Advocates of health freedom are fighting a battle in many states across the US to ensure that holistic health care providers can continue to practice. This will provide people with an alternative to drugs, surgery and radiation which mainstream medicine wants you to see as your only option. One such battle is currently taking place in Wisconsin where activists are working to generate public and legislative attention to a grassroots bill, the Consumer Choice and Wellness Act. The clock is ticking on this issue — the bill must pass by April 2012 or it dies.
Consumer health rights at risk
Alternative health practitioners in Wisconsin now offer their services in a precarious situation, relying on the goodwill of local authorities rather than enjoying fully legal status. By offering any type of healing services, these healers run the risk of prosecution for practicing medicine without a license. In some areas of the state, consumers cannot find alternative health practitioners because the hostile stance of local law enforcement forces these healers to operate under the radar.
Proposed new bill will protect alternative health
The proposed Consumer Choice and Wellness Act will create a framework for the peaceful co-existence of modern medicine and natural alternative modalities. Practitioners such as herbalists, nutritional counselors, body workers, homeopaths, native healers and those who offer other wellness solutions will be able to operate in the open without fear that lack of awareness on the part of local law enforcement will put them on trial.
While protecting consumer freedom to choose alternative health care, the new bill still provides for some limits. It defines “prohibited acts” which require a license such as prescribing pharmaceuticals. The bill also mandates disclosures on the part of healers in order to protect against unsafe practices. The bill was drafted by Diane Miller, a Minnesota attorney, the Legal and Public Policy Director of the National Health Freedom Coalition (NHFC) and its sister organization, the National Health Freedom Action (NHFA). The bill has been introduced in the Senate Health Committee, sponsored by Senators Molton, Lasee, Gallaway and Grothman, with co-sponsorship from Representatives Ripp, Williams, Van Roy and Rivard.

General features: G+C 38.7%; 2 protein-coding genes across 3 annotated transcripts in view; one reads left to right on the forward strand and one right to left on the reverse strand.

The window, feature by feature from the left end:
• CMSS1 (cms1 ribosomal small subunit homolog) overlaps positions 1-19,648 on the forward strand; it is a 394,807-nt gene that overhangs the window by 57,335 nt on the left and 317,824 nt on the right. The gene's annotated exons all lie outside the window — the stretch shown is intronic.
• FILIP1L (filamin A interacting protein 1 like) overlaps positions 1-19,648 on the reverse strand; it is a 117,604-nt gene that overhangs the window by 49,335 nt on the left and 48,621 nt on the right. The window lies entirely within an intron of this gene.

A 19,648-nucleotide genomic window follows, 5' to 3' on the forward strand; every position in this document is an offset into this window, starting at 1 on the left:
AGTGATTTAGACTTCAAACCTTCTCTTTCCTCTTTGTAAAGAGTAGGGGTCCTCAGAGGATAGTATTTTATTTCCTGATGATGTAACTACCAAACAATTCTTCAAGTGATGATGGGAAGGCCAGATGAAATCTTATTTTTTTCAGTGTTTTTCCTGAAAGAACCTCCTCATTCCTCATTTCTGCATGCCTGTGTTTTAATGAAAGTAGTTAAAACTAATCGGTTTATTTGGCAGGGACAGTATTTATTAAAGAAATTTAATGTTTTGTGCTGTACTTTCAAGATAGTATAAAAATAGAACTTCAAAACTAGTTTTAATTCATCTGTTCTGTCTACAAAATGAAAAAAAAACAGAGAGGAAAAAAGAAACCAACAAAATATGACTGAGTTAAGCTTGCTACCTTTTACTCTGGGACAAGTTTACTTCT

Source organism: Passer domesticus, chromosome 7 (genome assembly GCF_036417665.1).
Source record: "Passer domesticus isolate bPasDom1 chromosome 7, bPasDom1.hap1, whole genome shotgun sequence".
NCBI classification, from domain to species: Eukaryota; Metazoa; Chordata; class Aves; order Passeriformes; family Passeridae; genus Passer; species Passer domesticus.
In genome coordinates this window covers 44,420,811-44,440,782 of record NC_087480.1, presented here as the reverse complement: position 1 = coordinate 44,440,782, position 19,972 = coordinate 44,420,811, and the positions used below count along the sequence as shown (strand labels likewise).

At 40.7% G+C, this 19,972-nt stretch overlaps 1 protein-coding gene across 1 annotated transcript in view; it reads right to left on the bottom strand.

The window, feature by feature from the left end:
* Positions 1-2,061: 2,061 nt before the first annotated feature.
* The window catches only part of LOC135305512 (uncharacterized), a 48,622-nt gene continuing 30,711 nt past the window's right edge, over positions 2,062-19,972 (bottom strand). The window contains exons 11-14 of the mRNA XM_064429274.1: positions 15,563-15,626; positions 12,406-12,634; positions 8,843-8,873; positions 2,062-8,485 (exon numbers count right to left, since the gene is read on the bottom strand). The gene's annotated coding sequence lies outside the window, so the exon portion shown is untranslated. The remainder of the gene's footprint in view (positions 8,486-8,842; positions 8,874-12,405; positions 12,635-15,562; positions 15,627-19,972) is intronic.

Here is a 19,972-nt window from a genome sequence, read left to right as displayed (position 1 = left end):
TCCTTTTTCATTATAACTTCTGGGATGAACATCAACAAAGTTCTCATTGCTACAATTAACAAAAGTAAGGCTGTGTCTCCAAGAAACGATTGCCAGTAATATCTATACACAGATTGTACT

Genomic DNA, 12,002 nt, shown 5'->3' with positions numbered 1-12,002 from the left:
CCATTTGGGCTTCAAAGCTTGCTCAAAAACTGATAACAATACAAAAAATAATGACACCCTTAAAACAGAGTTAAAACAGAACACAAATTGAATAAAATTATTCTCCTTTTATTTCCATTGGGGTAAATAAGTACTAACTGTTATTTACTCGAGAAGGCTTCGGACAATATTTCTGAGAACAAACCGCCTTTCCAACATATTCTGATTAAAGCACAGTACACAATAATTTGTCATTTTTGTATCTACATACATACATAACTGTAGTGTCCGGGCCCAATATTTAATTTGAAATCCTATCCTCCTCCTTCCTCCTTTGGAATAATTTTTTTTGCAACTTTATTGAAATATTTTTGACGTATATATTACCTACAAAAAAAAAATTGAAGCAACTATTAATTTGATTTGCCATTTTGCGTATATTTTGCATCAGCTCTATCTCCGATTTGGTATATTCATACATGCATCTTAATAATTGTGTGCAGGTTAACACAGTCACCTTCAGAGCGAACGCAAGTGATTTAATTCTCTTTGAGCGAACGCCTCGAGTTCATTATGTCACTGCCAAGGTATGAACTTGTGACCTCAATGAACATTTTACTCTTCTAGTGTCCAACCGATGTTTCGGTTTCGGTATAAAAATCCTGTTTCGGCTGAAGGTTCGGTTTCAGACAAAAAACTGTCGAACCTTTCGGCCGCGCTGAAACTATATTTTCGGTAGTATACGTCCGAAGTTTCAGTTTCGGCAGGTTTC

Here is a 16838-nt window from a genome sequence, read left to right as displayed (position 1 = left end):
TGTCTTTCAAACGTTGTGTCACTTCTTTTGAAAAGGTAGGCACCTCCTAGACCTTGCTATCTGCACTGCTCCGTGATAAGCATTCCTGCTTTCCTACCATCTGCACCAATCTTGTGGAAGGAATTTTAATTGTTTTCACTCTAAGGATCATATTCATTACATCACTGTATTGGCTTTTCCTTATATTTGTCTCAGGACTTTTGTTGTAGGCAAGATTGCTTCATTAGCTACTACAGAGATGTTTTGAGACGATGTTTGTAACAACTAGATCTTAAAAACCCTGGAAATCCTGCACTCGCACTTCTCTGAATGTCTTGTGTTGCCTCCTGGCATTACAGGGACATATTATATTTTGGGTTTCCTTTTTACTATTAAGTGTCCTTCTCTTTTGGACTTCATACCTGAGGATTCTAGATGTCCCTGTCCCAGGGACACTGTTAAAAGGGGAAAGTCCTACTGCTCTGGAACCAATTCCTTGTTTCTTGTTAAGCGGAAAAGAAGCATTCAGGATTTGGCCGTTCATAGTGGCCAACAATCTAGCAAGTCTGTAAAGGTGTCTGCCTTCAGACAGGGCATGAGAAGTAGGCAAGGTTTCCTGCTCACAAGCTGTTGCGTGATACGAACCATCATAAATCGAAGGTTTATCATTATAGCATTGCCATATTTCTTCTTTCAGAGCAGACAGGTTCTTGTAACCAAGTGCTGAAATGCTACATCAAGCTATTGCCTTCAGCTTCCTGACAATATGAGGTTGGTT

The Wisconsin Consumer Choice and Wellness Act is modeled after similar legislation which has successfully passed in other states such as Minnesota, California, Rhode Island, New Mexico and Louisiana. Other countries, including Canada, already have in place laws which, like the proposed WI bill, limit some specific actions only to physicians and nurses, yet still permit for the practice of alternative healing.
Mainstream nutrition, brought to you by Coca Cola
Part of the urgency for the Wisconsin bill stems from the fact that efforts have been made to limit the freedom of health care practitioners in that state. Another proposed piece of legislation, the Dieticians Licensing Bill, seeks to outlaw alternative therapies, limiting nutritional counseling only to Licensed Registered Dietitians. The American Dietetic Association seeks to establish sole claim to the field of nutrition, ignoring the expertise of those who have studied nutrition outside of an allied health profession university program. The American Dietetic Association has corporate sponsors such as the Coca Cola Company, Pepsi and Mars Candy — giving it a larger war chest to fight alternative health care, but also making its definition of nutrition somewhat questionable.
What you can do
Steve Lankford, President of Wisconsin for Choice in Wellness, points out that support is needed from Wisconsin residents to help pass the Consumer Choice and Wellness Act. “The most important thing a Wisconsin citizen can do is contact their state senator and tell them that they support Wis. Senate Bill SB-280.” Those who live in other states can help by forwarding a link to this article to friends or relatives in Wisconsin, alerting them to the need to protect their right to choose health care beyond the narrow confines of what the American Dietetic Association, and other mainstream health care organizations deem acceptable.